We’ve come to the end of this WeDiscover programme that started all the way back in February, our longest programme yet. Now it’s time to take a step back to evaluate, making sure WeDiscover is as good as can be for when our next cohort join us. Of course, we’re not simply going to forget about our Gappies, they are now part of WeBelong, our alumni programme. Transitioning from a busy schedule to a blank slate can be difficult so we’re delivering one session a day for the time-being. This keeps us mentors entertained too as, although the evaluation process is essential, it’s not as exciting as chatting to the Gappies. As well as this, mentoring will continue and we’re scheduling in even more in-person days.

My standout session of this week was our scriptwriting session as it’s a subject I could talk about for hours. This is one of the brilliant things about WeDiscover, from a mentor’s point of view, as we have the freedom to create sessions that suit our own interests. When MJ, one of our Gappies, requested a creative writing session, I jumped at the chance to put this session together.
To give an example of what a typical movie script looks like, I showed the group a clip of Inside Out, with the script used on show simultaneously. This is a movie that had me in tears when I saw it in the cinema, and the clip I took off YouTube just happened to be the moment that got me. I showed this heartbreaking, yet optimistic, moment to the group (which I won’t mention in case of spoilers) and we were left in silence. It seemed to hit everyone just the same. This was meant to be an quick clip to demonstrate what a film script looks like, but instead we were all brought to tears once again.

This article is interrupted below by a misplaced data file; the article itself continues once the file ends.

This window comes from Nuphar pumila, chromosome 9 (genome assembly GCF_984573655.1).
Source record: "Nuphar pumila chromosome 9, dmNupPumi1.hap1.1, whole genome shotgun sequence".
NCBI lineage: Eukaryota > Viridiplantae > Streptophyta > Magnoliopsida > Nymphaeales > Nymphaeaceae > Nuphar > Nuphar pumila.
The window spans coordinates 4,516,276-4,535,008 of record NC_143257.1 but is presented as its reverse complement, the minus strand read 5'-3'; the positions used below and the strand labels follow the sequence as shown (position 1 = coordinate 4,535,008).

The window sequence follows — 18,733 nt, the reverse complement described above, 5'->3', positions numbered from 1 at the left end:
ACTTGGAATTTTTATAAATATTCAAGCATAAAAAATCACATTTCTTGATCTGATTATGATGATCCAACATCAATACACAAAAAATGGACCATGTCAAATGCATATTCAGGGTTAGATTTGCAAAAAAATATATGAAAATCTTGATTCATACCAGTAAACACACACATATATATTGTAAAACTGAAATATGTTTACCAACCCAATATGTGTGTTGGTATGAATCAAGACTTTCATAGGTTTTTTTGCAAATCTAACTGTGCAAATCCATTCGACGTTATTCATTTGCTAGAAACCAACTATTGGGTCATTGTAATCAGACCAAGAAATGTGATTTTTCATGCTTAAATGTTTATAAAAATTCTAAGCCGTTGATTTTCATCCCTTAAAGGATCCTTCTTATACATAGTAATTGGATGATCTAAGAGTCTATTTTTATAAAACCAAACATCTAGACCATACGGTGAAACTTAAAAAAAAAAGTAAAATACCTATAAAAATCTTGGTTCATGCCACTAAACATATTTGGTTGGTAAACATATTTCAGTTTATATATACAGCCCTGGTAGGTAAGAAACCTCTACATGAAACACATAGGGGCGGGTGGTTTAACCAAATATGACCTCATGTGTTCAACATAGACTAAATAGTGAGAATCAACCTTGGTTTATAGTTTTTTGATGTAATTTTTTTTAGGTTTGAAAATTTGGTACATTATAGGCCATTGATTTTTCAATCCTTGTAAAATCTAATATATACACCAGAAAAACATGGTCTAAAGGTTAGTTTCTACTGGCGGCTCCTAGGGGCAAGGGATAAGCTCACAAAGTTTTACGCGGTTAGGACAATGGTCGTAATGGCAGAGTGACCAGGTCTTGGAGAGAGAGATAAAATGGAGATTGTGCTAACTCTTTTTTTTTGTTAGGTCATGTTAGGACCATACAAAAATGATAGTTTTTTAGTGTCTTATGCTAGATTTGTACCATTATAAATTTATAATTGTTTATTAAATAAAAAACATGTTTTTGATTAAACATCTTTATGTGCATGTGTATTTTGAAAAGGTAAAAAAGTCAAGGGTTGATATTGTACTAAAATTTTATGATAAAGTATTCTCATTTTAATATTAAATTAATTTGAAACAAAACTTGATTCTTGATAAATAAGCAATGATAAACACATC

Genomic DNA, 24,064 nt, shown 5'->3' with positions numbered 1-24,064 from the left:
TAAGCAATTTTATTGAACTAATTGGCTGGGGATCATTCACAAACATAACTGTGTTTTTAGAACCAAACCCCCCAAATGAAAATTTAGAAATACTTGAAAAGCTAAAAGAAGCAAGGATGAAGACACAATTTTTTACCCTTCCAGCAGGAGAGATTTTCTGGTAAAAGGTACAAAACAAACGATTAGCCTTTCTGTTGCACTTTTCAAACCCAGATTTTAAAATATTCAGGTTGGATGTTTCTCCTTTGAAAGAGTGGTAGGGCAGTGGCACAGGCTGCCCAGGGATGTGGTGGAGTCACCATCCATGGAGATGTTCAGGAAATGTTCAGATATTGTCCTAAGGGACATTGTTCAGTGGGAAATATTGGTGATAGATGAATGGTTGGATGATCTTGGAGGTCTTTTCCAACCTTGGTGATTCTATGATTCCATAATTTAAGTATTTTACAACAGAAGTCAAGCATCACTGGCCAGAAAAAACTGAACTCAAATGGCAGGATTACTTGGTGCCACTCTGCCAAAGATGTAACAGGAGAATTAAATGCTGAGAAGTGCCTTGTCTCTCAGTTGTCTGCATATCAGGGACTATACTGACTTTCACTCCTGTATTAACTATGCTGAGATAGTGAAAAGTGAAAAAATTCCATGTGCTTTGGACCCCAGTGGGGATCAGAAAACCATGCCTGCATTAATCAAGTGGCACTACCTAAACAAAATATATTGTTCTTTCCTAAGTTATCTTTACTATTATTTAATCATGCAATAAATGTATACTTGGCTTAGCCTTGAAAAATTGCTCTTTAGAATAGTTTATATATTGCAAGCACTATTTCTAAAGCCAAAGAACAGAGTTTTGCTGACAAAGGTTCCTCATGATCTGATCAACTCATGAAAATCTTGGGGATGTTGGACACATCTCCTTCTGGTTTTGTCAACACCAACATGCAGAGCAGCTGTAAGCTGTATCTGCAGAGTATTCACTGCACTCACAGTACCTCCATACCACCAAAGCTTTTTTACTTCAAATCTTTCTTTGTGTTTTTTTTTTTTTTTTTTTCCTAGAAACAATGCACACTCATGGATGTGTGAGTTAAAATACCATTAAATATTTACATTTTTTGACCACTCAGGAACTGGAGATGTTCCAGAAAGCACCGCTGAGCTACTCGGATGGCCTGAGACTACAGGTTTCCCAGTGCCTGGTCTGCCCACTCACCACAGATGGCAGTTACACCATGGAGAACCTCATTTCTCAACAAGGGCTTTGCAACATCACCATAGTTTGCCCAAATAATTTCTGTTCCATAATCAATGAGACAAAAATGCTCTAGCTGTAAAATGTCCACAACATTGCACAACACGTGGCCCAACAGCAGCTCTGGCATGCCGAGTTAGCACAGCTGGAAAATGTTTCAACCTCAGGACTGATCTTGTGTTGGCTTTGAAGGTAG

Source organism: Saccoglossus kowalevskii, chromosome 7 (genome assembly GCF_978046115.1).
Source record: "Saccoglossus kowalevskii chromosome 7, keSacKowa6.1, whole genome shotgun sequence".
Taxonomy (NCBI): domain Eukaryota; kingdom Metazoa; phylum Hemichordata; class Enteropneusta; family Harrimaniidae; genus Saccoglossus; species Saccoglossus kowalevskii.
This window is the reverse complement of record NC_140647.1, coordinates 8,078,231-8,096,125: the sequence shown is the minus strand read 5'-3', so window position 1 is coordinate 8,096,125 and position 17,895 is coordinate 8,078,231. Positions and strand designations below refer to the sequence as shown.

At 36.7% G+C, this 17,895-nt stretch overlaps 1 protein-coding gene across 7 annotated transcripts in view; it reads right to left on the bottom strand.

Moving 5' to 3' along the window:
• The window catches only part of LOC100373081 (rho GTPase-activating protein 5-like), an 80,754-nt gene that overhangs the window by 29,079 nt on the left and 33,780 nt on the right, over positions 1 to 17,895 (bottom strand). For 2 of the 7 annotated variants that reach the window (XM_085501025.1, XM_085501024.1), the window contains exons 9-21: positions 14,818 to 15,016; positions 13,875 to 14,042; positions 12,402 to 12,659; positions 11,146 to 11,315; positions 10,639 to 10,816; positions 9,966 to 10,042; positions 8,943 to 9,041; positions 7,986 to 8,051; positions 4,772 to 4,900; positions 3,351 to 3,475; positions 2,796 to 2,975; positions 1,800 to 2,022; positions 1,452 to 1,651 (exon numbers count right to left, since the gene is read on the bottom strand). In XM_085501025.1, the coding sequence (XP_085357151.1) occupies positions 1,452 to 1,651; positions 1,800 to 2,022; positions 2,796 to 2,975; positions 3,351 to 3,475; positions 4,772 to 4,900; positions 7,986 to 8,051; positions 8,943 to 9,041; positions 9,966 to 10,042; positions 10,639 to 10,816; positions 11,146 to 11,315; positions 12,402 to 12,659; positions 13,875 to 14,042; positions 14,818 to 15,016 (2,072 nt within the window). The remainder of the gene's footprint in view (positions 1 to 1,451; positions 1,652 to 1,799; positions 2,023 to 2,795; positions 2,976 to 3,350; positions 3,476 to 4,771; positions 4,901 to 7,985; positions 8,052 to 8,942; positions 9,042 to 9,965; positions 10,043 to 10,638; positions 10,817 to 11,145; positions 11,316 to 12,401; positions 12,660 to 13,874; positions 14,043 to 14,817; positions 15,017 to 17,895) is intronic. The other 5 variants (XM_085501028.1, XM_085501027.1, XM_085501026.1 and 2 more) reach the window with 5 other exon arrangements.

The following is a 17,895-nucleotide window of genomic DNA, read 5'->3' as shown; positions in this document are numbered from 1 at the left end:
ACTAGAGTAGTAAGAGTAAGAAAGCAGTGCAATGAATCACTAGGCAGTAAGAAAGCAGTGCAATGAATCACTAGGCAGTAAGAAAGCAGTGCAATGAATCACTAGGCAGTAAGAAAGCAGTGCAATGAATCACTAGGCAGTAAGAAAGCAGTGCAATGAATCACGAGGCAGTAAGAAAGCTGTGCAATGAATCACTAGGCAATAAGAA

Once we’d recovered, I talked through the basics of scriptwriting; how it should look on the page and how a good scene should be structured. We then split off into groups to try our own. This exercise had a little twist though, it would be a form of ‘Scriptwriting Consequences’. Once we’d established our characters as a group, their name, gender, likes and dislikes, and appearance, we designated the beginning, middle, and end to each group. No group would know what the other group would be doing, only the names of the characters involved and the setting at the beginning. As of writing this, we are yet to find out the outcome. Perhaps I got a little carried away in my explanation so we’ve added another session to get them finished. All I know is it’s set in a Summer Camp, we have an allergy to cats and an allergy to bees. I can’t wait to see our finished product though.

This will be the last blog from me for a couple of weeks as I’m off to get muddy (hopefully not) in the fields of Glastonbury. Until next time, goodbye.

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